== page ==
CoViD-19 has had an unquestionable effect on small businesses and for an overwhelming majority of them this effect has been negative. Most small businesses only have 27 days of cash in reserve and because of this many of them have been forced to close their doors; some temporarily and some permanently.
In response to economic changes cause by CoViD-19, many businesses have needed to partially or significantly reduce their operating hours. This has had a profound effect on those that rely on these businesses for their livelihood. For employees of small businesses it is estimated that workers are losing up to $2 billion per day in wages, and have so far lost upwards of $26 billion. If these businesses are forced to stay closed for months longer, many of them could be forced to close their doors forever.
There are around 32 million small businesses in the US, and experts suspect that up to 7.5 million are at risk of closing in the next 5 months and 3.5 million are at risk in just the next 2 months. More than 35 million Americans could be looking at unemployment if the worst case scenario comes to pass. Although, even at this point, a small sector of small businesses are not being impacted nearly as severely and expect to remain open indefinitely. Some businesses have even seen a positive trend caused by CoViD-19. Though experts suspect that this may only be a temporary uplifting due to consumers shopping in a panic for goods they consider essential.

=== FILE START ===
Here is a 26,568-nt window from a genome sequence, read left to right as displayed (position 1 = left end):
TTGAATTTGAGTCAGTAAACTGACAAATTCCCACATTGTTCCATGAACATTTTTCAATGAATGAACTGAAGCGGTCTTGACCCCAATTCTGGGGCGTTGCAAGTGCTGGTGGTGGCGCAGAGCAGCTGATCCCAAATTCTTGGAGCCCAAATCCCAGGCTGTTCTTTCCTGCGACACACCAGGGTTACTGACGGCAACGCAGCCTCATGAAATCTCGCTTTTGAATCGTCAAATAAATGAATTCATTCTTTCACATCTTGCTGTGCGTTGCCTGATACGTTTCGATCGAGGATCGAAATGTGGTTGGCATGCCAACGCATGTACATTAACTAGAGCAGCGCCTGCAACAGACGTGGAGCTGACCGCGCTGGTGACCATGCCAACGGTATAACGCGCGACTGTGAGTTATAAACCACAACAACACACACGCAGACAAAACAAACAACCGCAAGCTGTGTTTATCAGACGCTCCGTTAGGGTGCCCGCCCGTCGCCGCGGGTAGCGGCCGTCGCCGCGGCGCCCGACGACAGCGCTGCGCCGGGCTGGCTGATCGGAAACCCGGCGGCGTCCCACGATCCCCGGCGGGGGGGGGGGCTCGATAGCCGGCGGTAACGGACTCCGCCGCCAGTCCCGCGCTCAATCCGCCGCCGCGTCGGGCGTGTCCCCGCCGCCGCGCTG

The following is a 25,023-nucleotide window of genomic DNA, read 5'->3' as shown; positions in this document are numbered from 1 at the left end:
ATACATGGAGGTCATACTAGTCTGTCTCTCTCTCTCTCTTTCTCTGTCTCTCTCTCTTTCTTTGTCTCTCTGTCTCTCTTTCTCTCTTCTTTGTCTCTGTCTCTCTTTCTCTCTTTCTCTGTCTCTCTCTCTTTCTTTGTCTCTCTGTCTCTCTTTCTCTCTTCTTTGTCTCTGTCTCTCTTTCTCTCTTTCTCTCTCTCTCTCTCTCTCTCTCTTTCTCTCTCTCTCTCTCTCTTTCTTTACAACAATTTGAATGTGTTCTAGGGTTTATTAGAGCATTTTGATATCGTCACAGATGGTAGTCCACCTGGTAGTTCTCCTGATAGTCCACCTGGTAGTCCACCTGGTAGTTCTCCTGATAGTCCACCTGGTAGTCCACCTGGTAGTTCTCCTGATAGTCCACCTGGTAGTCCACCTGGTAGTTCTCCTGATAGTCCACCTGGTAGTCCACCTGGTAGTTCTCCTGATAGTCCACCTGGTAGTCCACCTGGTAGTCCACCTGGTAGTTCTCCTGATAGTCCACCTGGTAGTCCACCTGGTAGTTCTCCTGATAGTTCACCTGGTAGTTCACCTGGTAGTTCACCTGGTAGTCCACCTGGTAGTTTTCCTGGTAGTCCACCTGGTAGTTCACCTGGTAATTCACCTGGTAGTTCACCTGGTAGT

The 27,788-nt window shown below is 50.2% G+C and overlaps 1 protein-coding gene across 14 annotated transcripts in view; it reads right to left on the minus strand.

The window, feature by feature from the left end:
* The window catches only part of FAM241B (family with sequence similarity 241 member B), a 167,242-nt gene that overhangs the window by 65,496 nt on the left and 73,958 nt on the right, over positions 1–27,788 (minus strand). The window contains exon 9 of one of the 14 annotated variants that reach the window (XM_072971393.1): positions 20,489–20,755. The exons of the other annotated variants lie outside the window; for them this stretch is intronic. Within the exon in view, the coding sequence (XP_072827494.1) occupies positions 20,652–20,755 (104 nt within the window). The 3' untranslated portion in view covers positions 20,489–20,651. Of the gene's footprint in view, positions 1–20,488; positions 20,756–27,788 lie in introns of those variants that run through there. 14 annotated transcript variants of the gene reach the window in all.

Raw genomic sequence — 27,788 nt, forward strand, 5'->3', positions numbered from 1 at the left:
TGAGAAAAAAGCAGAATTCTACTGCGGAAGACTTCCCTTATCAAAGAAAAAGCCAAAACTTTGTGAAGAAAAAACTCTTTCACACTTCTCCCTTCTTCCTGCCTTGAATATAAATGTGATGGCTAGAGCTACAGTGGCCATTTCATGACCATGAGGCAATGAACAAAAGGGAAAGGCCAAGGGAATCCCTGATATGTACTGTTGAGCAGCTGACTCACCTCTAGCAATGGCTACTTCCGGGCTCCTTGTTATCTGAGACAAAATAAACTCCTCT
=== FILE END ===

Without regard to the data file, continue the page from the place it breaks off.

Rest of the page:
Why exactly are small businesses struggling?
Other than the general issue of forced closures, small businesses are reporting economic struggles because of slower sales rates, supply chain disruptions, and staff shortages due to sick employees.
What do small businesses need to survive this crisis?
First and foremost small businesses need support from the government and the leniency to pay back any loans on a reasonable schedule. Another incredibly important factor is that now, more than ever, our local businesses need the support of the community. Small businesses also need to do their best to take their financial survival into their own hands. So far, around one third of small businesses have gone to their bank or the small business administration about their finance options, and even more have reported they plan to do so soon.
Adapting to the times
Many small businesses are now learning that having some form of e-commerce is essential in this day and age of technology. This crisis has made this incredibly obvious. Nearly two thirds of all small businesses have no form of online commerce and this has further increased their economic suffering. Some small businesses are now desperately trying to transition into doing business online. Businesses that already have some form of e-commerce are somewhat more secure since they are able to continue to operate even with a physical location closure.
It is imperative that small businesses pivot now! Don’t just think outside the box, throw the whole box away. Small business owners must find new ways to innovate and meet their customers’ needs post CoViD-19.